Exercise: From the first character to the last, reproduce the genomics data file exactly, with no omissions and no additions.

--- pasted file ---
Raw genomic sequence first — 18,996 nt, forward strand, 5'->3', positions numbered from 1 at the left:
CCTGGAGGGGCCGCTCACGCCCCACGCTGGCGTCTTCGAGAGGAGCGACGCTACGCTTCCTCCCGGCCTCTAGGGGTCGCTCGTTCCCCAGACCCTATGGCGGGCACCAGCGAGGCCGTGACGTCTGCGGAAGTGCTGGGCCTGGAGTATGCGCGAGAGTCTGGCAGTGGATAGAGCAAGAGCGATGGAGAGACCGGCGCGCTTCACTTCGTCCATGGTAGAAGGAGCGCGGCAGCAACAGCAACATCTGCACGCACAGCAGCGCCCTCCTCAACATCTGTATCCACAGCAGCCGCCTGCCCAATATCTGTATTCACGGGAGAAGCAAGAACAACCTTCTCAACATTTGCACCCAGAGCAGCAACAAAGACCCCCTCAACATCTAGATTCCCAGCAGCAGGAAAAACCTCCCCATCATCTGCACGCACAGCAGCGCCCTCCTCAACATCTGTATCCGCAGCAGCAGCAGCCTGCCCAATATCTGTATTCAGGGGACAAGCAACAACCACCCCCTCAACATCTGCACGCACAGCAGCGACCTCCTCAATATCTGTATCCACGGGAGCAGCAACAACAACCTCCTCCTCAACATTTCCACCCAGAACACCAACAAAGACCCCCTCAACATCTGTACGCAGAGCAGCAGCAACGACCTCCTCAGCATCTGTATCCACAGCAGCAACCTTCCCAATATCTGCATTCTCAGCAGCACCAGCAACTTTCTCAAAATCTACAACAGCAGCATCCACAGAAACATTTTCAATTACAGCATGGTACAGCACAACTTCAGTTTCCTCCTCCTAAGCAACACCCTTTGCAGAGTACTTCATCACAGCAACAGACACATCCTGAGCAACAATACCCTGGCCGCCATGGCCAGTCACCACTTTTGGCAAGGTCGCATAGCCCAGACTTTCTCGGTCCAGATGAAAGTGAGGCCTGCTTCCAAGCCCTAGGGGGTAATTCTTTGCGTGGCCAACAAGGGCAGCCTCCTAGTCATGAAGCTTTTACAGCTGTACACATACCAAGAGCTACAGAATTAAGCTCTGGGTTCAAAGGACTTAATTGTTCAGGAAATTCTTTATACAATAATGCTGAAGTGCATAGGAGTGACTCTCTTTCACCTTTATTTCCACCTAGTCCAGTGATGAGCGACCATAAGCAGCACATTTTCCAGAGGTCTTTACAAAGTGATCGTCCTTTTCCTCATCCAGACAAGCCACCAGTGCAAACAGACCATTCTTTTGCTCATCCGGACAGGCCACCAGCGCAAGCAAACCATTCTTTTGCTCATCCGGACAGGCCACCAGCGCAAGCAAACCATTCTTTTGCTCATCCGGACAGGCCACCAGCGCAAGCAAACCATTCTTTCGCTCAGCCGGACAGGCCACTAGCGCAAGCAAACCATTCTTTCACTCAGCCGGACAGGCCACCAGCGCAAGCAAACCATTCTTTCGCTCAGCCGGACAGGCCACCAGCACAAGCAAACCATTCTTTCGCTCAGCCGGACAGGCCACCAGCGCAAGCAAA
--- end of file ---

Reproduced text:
Raw genomic sequence first — 18,996 nt, forward strand, 5'->3', positions numbered from 1 at the left:
CCTGGAGGGGCCGCTCACGCCCCACGCTGGCGTCTTCGAGAGGAGCGACGCTACGCTTCCTCCCGGCCTCTAGGGGTCGCTCGTTCCCCAGACCCTATGGCGGGCACCAGCGAGGCCGTGACGTCTGCGGAAGTGCTGGGCCTGGAGTATGCGCGAGAGTCTGGCAGTGGATAGAGCAAGAGCGATGGAGAGACCGGCGCGCTTCACTTCGTCCATGGTAGAAGGAGCGCGGCAGCAACAGCAACATCTGCACGCACAGCAGCGCCCTCCTCAACATCTGTATCCACAGCAGCCGCCTGCCCAATATCTGTATTCACGGGAGAAGCAAGAACAACCTTCTCAACATTTGCACCCAGAGCAGCAACAAAGACCCCCTCAACATCTAGATTCCCAGCAGCAGGAAAAACCTCCCCATCATCTGCACGCACAGCAGCGCCCTCCTCAACATCTGTATCCGCAGCAGCAGCAGCCTGCCCAATATCTGTATTCAGGGGACAAGCAACAACCACCCCCTCAACATCTGCACGCACAGCAGCGACCTCCTCAATATCTGTATCCACGGGAGCAGCAACAACAACCTCCTCCTCAACATTTCCACCCAGAACACCAACAAAGACCCCCTCAACATCTGTACGCAGAGCAGCAGCAACGACCTCCTCAGCATCTGTATCCACAGCAGCAACCTTCCCAATATCTGCATTCTCAGCAGCACCAGCAACTTTCTCAAAATCTACAACAGCAGCATCCACAGAAACATTTTCAATTACAGCATGGTACAGCACAACTTCAGTTTCCTCCTCCTAAGCAACACCCTTTGCAGAGTACTTCATCACAGCAACAGACACATCCTGAGCAACAATACCCTGGCCGCCATGGCCAGTCACCACTTTTGGCAAGGTCGCATAGCCCAGACTTTCTCGGTCCAGATGAAAGTGAGGCCTGCTTCCAAGCCCTAGGGGGTAATTCTTTGCGTGGCCAACAAGGGCAGCCTCCTAGTCATGAAGCTTTTACAGCTGTACACATACCAAGAGCTACAGAATTAAGCTCTGGGTTCAAAGGACTTAATTGTTCAGGAAATTCTTTATACAATAATGCTGAAGTGCATAGGAGTGACTCTCTTTCACCTTTATTTCCACCTAGTCCAGTGATGAGCGACCATAAGCAGCACATTTTCCAGAGGTCTTTACAAAGTGATCGTCCTTTTCCTCATCCAGACAAGCCACCAGTGCAAACAGACCATTCTTTTGCTCATCCGGACAGGCCACCAGCGCAAGCAAACCATTCTTTTGCTCATCCGGACAGGCCACCAGCGCAAGCAAACCATTCTTTTGCTCATCCGGACAGGCCACCAGCGCAAGCAAACCATTCTTTCGCTCAGCCGGACAGGCCACTAGCGCAAGCAAACCATTCTTTCACTCAGCCGGACAGGCCACCAGCGCAAGCAAACCATTCTTTCGCTCAGCCGGACAGGCCACCAGCACAAGCAAACCATTCTTTCGCTCAGCCGGACAGGCCACCAGCGCAAGCAAA